Don't do this after bankruptcy
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For those that choose bankruptcy to help deal with overwhelming debt, it’s usually an action of last recourse. After getting into trouble with their finances, consumers often feel burned and aren’t sure what to do next. Chapter 7 can help unload the debt you can’t afford to pay, but what then? The actions you take and don’t take after bankruptcy will drastically affect your financial future. Here are five things to avoid after your Chapter 7 – and what you should do instead to improve your credit score after bankruptcy.
#1 Don’t avoid new credit
Many people who get into a money mess and choose bankruptcy to help get them out of the jam come out of the process scared of credit. They don’t want to get back into a financial freefall again, so they think the answer is to avoid credit. This is not the way to go. Having a low credit score will cost you more in car insurance, utilities, and other credit-dependent aspects of your life. It can also cost you a job opportunity or a promotion. You need to rebuild your credit wisely, use your lines of credit sparingly, and take a slow and steady approach, so you avoid future trouble. But avoiding credit isn’t the right approach.
#2 Don’t fall behind on your bills
It’s critical after you get a Chapter 7 discharge that you are timely in payments of all bills that survive the bankruptcy. If you have a car loan or mortgage that are still in place afterwards, keeping up with these payments is critical. To make the most of the fresh financial start that bankruptcy offers, you should come out of the gate with a budget, spending limits, a savings plan, and financial goals for the future. Keeping up with all your bill payments is a foundation for your more prosperous financial future.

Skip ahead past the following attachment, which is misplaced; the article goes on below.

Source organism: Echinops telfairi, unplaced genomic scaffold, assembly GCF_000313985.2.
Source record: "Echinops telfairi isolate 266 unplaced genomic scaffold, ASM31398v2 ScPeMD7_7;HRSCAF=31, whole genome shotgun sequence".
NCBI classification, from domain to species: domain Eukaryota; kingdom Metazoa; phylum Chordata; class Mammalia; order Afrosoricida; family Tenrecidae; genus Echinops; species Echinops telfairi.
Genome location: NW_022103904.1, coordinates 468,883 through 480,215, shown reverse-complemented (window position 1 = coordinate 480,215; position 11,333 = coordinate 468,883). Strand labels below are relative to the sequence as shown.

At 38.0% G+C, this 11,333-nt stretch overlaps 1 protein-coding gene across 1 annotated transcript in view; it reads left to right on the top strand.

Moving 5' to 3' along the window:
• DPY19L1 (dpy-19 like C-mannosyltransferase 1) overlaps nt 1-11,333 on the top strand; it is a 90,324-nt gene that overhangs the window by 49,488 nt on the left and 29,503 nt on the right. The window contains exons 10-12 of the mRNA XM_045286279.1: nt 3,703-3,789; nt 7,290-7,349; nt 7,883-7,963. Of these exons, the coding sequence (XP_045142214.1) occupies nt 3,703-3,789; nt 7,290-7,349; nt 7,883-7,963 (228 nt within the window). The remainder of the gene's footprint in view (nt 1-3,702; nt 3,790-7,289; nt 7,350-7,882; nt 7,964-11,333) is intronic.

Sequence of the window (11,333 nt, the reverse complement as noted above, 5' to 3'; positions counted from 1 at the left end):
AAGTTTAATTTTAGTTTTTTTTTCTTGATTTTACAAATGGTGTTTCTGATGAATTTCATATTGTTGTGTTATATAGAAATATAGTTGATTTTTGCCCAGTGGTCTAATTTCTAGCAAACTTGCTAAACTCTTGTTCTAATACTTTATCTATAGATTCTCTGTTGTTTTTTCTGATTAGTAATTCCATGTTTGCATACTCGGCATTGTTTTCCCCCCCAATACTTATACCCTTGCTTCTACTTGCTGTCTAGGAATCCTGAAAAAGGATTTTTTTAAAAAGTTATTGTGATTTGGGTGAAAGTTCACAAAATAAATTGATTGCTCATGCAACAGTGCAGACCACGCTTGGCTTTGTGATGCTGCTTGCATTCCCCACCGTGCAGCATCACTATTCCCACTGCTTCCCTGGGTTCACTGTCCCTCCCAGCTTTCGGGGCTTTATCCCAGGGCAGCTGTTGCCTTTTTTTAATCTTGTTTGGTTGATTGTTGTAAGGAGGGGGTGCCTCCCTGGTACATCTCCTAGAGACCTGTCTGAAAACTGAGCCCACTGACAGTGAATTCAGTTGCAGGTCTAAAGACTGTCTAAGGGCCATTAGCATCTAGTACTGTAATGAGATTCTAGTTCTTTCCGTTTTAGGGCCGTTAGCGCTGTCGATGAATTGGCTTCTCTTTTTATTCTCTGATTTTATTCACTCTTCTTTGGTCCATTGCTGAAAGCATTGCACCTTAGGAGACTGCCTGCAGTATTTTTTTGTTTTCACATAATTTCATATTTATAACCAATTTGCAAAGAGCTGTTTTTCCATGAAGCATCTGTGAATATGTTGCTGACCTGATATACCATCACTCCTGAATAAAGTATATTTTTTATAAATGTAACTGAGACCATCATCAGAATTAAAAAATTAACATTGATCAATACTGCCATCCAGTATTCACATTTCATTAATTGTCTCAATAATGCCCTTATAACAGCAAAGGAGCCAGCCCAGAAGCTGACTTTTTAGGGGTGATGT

#3 Don’t ignore credit report problems
You should pull your credit report before you file bankruptcy to ensure that all of the eligible unsecured accounts are included in your bankruptcy petition. Then, a month or two after you get your Chapter 7 discharge (which usually come three to four months after you file), pull your credit report again and look for any errors. Some accounts may not show up as part of the bankruptcy. Be sure to check all three credit agencies and send paperwork and requests for correction for any errors that you see.
#4 Don’t avoid the hard work
Setting financial goals, establishing a budget, and fighting to get your credit report corrected are all hard work, but are necessary. The easier way is just to muddle on through without changing your habits or making a solid plan for your financial future – but that’s not the way to rebuild your credit score after bankruptcy. Knuckle down and take care of things and you’ll be much better for the effort.
#5 Don’t be scared to talk to your lawyer
Even after your bankruptcy is filed and you’ve obtained your discharge, there are things that you should talk to your attorney about if they arise. For instance, if creditors refuse to correct the credit report to show your bankruptcy, your attorney can sue them for breaking bankruptcy law and obtain a settlement plus the legal fees to pursue the correction. Also, if creditors continue to call you for a bill that was wrapped up in the bankruptcy, that’s a clear violation of the law, and your attorney can pursue them for damages and force them to make the correction.
The bottom line is, bankruptcy is not an end – it’s a beginning. And to get the best results, you should take advantage of your fresh financial start. In the beginning, there will be a little hard work to get yourself on the right course, but after that, you can enjoy the fruits of your efforts, and that includes an improved credit score and a brighter financial future.
Contact the Law Offices of John T Orcutt to find out more about how North Carolina bankruptcy can get you out of unsustainable debt. Call +1-919-646-2654 for a free NC bankruptcy consultation at one of our locations in Raleigh, Durham, Fayetteville, Wilson, Greensboro, Garner or Wilmington.